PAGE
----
Rose Mary Woods Papers, White House Central Files, 1969-1974
Title: Rose Mary Woods Papers, White House Central Files, 1969-1974
Collection Number: 6704499
Woods, Rose Mary, 1917-2005
Extent: 18 linear feet, 10 linear inches; 43 boxes
Online items available
Richard Nixon Presidential Library and Museum
Abstract: Rose Mary Woods served as the President’s personal secretary and executive secretary. The Rose Mary Woods materials consist
of five series: Correspondence, Legal Correspondence and Printed Materials, Trip Files, News Clippings and Printed Materials,
and Photographs. The Correspondence file consists primarily of perfunctory letters to and from admirers of Rose Mary Woods.
The remainder of the file group consists of Miss Woods’ notes, which include her observations on the legal and internal White
House Watergate problems pertaining to the 18 ½ minute tape gap, telephone conversations, legal briefs, reports, and annotated
news clippings. Most of the Materials in the News Clippings and Printed Material series are photocopies of newspaper or magazine
articles. The Trip Files consist primarily of background papers and information provided to staff members who accompanied
the President on his official trips in 1969 and 1972.
Language of Material: English
Collection is open for research. Some materials may be unavailable based upon categories of materials exempt from public release
established in the Presidential Recordings and Materials Preservation Act of 1974.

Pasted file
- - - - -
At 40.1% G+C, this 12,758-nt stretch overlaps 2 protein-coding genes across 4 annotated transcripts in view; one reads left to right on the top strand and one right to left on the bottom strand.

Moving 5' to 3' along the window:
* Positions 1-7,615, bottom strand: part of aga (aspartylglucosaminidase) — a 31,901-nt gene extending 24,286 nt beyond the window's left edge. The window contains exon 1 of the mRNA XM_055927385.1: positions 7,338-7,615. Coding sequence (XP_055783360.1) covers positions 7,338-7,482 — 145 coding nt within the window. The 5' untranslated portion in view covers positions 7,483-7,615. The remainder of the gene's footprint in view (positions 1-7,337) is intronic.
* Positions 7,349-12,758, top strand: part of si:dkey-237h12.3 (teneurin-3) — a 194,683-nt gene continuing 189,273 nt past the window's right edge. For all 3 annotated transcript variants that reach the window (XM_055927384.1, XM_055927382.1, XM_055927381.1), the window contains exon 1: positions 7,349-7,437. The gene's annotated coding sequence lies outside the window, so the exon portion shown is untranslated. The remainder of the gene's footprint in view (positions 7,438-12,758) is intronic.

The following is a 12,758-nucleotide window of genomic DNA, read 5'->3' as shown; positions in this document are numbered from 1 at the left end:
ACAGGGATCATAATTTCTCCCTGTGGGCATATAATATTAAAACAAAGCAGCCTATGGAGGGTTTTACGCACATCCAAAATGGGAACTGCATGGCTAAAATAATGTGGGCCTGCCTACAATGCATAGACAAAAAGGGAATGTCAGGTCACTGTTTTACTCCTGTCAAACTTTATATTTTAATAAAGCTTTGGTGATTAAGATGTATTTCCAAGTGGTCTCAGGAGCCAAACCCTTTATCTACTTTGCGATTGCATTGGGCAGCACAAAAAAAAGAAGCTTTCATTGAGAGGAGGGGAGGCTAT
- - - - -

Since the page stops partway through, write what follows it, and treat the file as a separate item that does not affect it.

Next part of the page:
Most government records are in the public domain; however, this series includes commercial materials, such as newspaper clippings,
that may be subject to copyright restrictions. Researchers should contact the copyright holder for information.
Rose Mary Woods Papers, White House Central Files, 1969-1974. Richard Nixon Presidential Library and Museum
These materials are in the custody of the National Archives and Records Administration under the provisions of Title I of
the Presidential Recordings and Materials Preservation Act of 1974 (P.L. 93-526, 88 Stat. 1695) and implementing regulations.
Scope and Content of Collection
The materials of Rose Mary Woods, President Nixon's personal secretary and executive assistant, date from 1969 through August
1974. Immediately prior to President Nixon's resignation on August 9, 1974, Woods' working files, along with those of the
President, were transferred to La Casa Pacifica (the Western White House) in San Clemente, California. Before her remaining
files could be transferred to California, they were impounded in a court fight over the former President's papers and tapes.
Unable to gain access to and custody of personal items, she filed suit on August 7, 1975, as a plaintiff/intervener in the
two Nixon cases. In accordance with orders of the U.S. District Court for the District of Columbia, issued on April 22 and
July 14, 1976, approximately 22 cubic feet of personal and nonhistorical materials were returned to her in April, and approximately
8 cubic feet in July.
The series is comprised of the Correspondence subseries; the Legal Correspondence and Printed Material subseries; the Trip